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Obama spotlights women reporters in press conference

WASHINGTON — The First Family departed for their annual Hawaii vacation on Friday at dusk after President Barack Obama wrapped up the year upbeat at a news conference — which intentionally featured only female reporters asking questions.

Obama’s main news was calling Sony’s decision to cancel “The Interview” a mistake and downplaying the possibility of a trip to Cuba, even with the thaw in relations this week. Don’t overlook Obama’s very dismissive remarks about the economic impact of the Keystone XL pipeline, a sure sign Canada’s top U.S. priority is doomed on his watch.

My takeaways and musings:

*Obama took only eight questions, all from women representing national outlets. The all-female lineup was “unprecedented” for Obama at a White House (not overseas) news conference, said presidential scholar Martha Joynt Kumar, who oversees the definitive press/White House database. Obama called on four reporters, all women, at a September news conference in Wales.

How did this happen? In an unusual move, the White House decided not to call on any of the six TV network White House correspondents on press conference duty Friday — five men and a woman.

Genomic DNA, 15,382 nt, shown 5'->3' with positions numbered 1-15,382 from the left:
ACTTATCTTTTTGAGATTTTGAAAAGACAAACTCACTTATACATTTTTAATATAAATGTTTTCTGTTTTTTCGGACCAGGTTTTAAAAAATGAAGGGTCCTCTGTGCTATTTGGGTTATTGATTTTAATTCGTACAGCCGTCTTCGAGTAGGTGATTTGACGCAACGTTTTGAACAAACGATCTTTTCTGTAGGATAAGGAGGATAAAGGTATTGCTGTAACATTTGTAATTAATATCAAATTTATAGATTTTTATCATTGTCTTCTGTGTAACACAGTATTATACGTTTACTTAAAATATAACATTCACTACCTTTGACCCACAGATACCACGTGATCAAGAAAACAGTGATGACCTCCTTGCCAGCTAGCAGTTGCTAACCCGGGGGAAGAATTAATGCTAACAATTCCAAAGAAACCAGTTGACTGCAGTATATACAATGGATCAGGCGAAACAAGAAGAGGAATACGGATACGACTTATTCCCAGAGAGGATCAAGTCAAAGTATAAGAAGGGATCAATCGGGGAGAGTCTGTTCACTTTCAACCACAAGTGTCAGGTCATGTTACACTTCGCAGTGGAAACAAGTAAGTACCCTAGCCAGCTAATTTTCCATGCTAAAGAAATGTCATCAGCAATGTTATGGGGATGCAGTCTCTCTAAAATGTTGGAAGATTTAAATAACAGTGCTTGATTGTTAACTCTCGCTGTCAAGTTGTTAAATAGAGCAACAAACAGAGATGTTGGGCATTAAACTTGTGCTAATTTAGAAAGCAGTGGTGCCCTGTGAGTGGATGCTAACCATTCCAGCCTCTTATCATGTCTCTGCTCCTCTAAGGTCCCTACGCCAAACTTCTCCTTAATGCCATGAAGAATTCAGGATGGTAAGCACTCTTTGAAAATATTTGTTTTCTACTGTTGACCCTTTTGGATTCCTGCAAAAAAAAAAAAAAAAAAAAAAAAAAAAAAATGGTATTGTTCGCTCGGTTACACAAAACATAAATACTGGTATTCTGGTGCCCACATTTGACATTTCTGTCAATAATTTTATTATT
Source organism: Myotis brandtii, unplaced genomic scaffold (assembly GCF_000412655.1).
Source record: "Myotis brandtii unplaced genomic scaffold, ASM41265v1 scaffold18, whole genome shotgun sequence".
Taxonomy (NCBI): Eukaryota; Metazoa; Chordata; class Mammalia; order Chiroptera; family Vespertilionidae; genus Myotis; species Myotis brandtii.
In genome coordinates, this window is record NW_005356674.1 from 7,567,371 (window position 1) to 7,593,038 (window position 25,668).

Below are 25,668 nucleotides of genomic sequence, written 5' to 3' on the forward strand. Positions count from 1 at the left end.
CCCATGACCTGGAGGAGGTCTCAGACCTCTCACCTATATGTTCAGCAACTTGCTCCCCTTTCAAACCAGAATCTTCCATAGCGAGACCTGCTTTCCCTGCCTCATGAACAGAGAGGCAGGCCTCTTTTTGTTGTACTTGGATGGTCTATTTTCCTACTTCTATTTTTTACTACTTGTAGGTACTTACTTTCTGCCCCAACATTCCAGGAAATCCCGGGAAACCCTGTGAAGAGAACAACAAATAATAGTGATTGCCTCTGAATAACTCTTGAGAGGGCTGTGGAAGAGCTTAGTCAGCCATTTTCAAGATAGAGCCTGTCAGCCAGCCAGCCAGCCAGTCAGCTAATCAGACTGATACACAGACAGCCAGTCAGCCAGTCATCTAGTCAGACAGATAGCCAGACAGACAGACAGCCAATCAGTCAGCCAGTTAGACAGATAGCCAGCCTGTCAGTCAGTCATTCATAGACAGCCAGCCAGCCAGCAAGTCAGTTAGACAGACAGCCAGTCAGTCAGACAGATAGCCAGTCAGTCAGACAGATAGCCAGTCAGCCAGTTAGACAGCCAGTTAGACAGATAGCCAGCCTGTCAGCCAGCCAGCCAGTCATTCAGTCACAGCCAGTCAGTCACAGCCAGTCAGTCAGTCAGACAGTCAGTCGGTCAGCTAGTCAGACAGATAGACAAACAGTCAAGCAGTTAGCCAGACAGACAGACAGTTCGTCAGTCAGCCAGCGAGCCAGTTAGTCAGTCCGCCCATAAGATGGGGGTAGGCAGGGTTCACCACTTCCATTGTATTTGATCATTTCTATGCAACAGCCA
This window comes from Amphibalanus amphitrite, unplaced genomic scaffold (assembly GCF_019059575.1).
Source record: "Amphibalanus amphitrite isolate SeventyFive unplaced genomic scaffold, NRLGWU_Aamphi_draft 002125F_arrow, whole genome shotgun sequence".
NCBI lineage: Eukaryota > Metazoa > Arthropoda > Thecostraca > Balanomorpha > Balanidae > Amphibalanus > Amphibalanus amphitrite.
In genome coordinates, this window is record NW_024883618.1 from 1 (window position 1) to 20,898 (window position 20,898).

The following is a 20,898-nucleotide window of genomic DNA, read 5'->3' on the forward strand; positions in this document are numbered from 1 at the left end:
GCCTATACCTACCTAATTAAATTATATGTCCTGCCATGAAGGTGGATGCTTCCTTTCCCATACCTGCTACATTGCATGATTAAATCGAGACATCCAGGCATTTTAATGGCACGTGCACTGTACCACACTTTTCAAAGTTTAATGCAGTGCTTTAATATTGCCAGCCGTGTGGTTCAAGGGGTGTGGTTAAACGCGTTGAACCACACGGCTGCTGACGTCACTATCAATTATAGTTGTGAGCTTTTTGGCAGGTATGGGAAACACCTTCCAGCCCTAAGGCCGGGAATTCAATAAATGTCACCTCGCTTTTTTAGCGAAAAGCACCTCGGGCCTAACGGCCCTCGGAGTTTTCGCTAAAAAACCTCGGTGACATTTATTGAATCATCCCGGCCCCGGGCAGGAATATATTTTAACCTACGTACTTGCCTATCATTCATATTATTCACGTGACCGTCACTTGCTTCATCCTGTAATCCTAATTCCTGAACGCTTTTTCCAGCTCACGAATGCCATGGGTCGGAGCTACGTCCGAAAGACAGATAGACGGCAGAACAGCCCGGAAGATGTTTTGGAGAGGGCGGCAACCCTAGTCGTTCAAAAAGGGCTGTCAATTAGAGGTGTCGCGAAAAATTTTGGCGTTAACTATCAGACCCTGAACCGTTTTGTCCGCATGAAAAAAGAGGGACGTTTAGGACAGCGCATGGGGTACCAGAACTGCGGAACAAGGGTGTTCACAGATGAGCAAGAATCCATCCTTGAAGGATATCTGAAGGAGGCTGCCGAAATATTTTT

A White House official shed light on the usually closely held process, saying in a statement, “We informed the television networks prior to the news conference that they were not likely to be included on the President’s list because each of them has asked the President questions at least twice since last month’s election.

“In addition, most of them have had exclusive presidential interviews during that time frame. So, other than the wires (none of whom has recently conducted a presidential interview), we called on news organizations that have not questioned the President since the election and as the list started to come together, we recognized this unique opportunity.”

White House Press Secretary Josh Earnest said afterwards in a statement, “As the questioner list started to come together, we realized that we had a unique opportunity to highlight” women reporters “at the President’s closely watched, end of the year news conference.”

I don’t think this represents any significant change in the state of women in journalism, which could use improving, a topic for another day.

The White House press shop saw it had the opportunity to easily shape a “good” story for the boss and ran with it.

*Earlier in the week, the White House opened the door for an Obama trip to Cuba, following the release of the imprisoned Alan Gross and a related spy swap. On Friday, Obama nudged it shut. “Not in the cards,” he said.

That was an attempt to not infuriate critics of the deal and not raise hopes of a quick transformation. I can’t see the new incoming Republican-controlled Senate confirming an Obama ambassador to Cuba anytime soon.

*With two years left to his term, Obama wants to avoid any lame duck syndrome. “I’m energized. I’m excited about the prospects for the next couple of years,” Obama said.

“My presidency is entering the fourth quarter,” he added. “Interesting stuff happens in the fourth quarter. And I’m looking forward to it.”

The First Family remains in Hawaii through Jan. 4.